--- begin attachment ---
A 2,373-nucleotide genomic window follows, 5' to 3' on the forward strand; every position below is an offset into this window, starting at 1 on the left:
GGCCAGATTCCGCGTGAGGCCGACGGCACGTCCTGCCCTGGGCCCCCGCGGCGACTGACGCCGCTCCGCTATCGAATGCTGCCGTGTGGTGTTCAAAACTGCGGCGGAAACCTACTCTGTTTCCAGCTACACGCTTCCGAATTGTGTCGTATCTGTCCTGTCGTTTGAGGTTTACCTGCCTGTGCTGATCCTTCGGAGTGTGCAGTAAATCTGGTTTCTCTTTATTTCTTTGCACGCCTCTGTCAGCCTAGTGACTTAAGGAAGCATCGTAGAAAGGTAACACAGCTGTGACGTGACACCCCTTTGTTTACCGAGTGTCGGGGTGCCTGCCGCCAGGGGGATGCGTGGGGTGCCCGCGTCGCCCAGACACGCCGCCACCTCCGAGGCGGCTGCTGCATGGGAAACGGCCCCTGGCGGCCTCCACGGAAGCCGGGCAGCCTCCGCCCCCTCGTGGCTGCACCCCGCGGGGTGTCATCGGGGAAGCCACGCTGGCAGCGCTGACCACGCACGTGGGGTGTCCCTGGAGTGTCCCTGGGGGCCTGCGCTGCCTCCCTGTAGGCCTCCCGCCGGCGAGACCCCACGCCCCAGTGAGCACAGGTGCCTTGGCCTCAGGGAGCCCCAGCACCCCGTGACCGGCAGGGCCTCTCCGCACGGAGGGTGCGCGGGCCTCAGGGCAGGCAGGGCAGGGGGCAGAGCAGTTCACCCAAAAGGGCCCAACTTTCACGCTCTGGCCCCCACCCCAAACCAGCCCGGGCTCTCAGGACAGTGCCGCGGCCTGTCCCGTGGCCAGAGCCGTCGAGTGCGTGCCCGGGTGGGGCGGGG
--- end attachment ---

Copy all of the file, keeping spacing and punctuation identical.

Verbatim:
A 2,373-nucleotide genomic window follows, 5' to 3' on the forward strand; every position below is an offset into this window, starting at 1 on the left:
GGCCAGATTCCGCGTGAGGCCGACGGCACGTCCTGCCCTGGGCCCCCGCGGCGACTGACGCCGCTCCGCTATCGAATGCTGCCGTGTGGTGTTCAAAACTGCGGCGGAAACCTACTCTGTTTCCAGCTACACGCTTCCGAATTGTGTCGTATCTGTCCTGTCGTTTGAGGTTTACCTGCCTGTGCTGATCCTTCGGAGTGTGCAGTAAATCTGGTTTCTCTTTATTTCTTTGCACGCCTCTGTCAGCCTAGTGACTTAAGGAAGCATCGTAGAAAGGTAACACAGCTGTGACGTGACACCCCTTTGTTTACCGAGTGTCGGGGTGCCTGCCGCCAGGGGGATGCGTGGGGTGCCCGCGTCGCCCAGACACGCCGCCACCTCCGAGGCGGCTGCTGCATGGGAAACGGCCCCTGGCGGCCTCCACGGAAGCCGGGCAGCCTCCGCCCCCTCGTGGCTGCACCCCGCGGGGTGTCATCGGGGAAGCCACGCTGGCAGCGCTGACCACGCACGTGGGGTGTCCCTGGAGTGTCCCTGGGGGCCTGCGCTGCCTCCCTGTAGGCCTCCCGCCGGCGAGACCCCACGCCCCAGTGAGCACAGGTGCCTTGGCCTCAGGGAGCCCCAGCACCCCGTGACCGGCAGGGCCTCTCCGCACGGAGGGTGCGCGGGCCTCAGGGCAGGCAGGGCAGGGGGCAGAGCAGTTCACCCAAAAGGGCCCAACTTTCACGCTCTGGCCCCCACCCCAAACCAGCCCGGGCTCTCAGGACAGTGCCGCGGCCTGTCCCGTGGCCAGAGCCGTCGAGTGCGTGCCCGGGTGGGGCGGGG